A Kingston University psychologist is embarking on research that could help children with facial disfigurements cope with the difficulties associated with their condition. Senior lecturer Dr Jess Prior is working with Dr Lindsay Oâ€™Dell from the University of Luton to examine the experiences of such children and the involvement of their families and school teachers. More than 400,000 people in the United Kingdom have severe disfigurements on their faces.Birthmarks, cleft lips, scarring, burns, paralysis and skin conditions like eczema are among the conditions that can affect appearance.
Dr Prior and Dr Oâ€™Dell have interviewed children and families involved in the Changing Faces charity, set up in 1992 to assist youngsters with facial disfigurements. While the majority of families contact the charity for advice in instances such as bullying, the research team focused on cases where families and schools were said to be coping well. The researchers hope to find out more about the ways the youngsters make friends and overcome issues such as staring and name calling. â€œAll the children we spoke to were aged between 11 and 13, the time when they are starting out at secondary school,â€ Dr Prior said. â€œWe wanted to find out how the children felt their peers and teachers treated them in a new social environment and how they coped with any problems they encountered.â€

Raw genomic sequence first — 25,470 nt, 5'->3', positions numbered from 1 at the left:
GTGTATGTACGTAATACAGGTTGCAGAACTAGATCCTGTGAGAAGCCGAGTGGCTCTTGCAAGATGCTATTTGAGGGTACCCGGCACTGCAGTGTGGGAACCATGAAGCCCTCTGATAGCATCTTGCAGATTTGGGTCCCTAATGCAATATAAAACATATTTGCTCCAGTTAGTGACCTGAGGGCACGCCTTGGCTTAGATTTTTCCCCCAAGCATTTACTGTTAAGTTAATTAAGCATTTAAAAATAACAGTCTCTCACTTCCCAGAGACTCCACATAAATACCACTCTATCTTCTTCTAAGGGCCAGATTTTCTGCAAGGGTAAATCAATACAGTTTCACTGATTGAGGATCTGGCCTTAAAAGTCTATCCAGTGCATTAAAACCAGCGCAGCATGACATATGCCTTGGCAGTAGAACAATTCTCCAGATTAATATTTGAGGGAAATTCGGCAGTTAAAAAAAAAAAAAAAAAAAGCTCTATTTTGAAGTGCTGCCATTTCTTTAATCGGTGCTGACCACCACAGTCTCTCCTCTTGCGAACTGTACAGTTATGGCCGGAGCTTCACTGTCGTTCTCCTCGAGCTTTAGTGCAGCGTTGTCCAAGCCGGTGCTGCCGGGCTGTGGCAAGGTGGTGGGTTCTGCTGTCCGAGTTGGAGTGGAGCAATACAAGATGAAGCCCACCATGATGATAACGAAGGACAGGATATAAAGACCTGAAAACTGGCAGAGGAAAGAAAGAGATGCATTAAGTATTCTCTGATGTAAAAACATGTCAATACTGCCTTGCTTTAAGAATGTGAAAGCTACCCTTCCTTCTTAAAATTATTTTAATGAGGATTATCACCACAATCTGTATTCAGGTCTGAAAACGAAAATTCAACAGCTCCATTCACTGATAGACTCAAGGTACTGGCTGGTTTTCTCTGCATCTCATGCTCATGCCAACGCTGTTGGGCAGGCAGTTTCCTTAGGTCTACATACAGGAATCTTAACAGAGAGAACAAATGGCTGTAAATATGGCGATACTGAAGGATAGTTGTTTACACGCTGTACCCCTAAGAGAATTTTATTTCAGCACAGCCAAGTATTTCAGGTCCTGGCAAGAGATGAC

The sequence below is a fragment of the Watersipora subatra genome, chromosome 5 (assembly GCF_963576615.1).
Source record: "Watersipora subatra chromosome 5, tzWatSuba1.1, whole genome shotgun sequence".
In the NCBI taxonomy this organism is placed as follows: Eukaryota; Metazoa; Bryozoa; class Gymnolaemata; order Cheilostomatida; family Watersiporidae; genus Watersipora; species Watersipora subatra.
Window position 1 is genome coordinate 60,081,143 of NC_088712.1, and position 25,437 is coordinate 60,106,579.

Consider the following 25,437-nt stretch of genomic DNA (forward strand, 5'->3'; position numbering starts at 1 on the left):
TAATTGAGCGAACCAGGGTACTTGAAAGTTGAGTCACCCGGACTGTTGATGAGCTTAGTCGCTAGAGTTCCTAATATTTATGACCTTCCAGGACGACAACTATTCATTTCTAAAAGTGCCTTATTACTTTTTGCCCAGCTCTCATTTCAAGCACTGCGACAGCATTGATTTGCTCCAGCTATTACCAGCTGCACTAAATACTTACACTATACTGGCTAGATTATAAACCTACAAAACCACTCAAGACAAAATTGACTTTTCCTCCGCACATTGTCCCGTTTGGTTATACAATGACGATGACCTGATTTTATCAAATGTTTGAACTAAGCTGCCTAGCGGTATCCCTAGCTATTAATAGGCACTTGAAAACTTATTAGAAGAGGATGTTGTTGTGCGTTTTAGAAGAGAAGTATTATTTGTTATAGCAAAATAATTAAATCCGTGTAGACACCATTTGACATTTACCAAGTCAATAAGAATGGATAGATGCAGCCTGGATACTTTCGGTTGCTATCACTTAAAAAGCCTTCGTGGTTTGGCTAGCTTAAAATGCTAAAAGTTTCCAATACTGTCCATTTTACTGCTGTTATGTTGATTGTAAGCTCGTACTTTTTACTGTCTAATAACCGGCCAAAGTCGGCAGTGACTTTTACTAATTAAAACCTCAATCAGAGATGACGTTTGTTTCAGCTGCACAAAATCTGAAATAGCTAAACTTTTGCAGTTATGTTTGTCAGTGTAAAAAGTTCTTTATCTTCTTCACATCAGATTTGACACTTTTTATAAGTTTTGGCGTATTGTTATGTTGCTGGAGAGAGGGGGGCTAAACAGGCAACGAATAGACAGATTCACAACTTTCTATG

Dr Prior and Dr Oâ€™Dell presented their initial findings at the British Psychology Societyâ€™s Division of Education and Child Psychology annual conference in Paris last month. â€œOne of the biggest problems these children encounter is being constantly asked what is wrong with their face,â€ Dr Prior said. â€œAt Changing Faces they are taught how to answer the initial probing question and then move the conversation on. We found that having such specialist support on hand was a vital element of how they dealt with potentially hurtful situations.â€
Teachers could also play their part in supporting disfigured pupils in learning and practising ways of responding to other peopleâ€™s reactions, Dr Prior added. â€œThe more people know about the condition, the less curious they are, so they can get on with responding positively to the person behind the face without having to ask any more questions,â€ she said.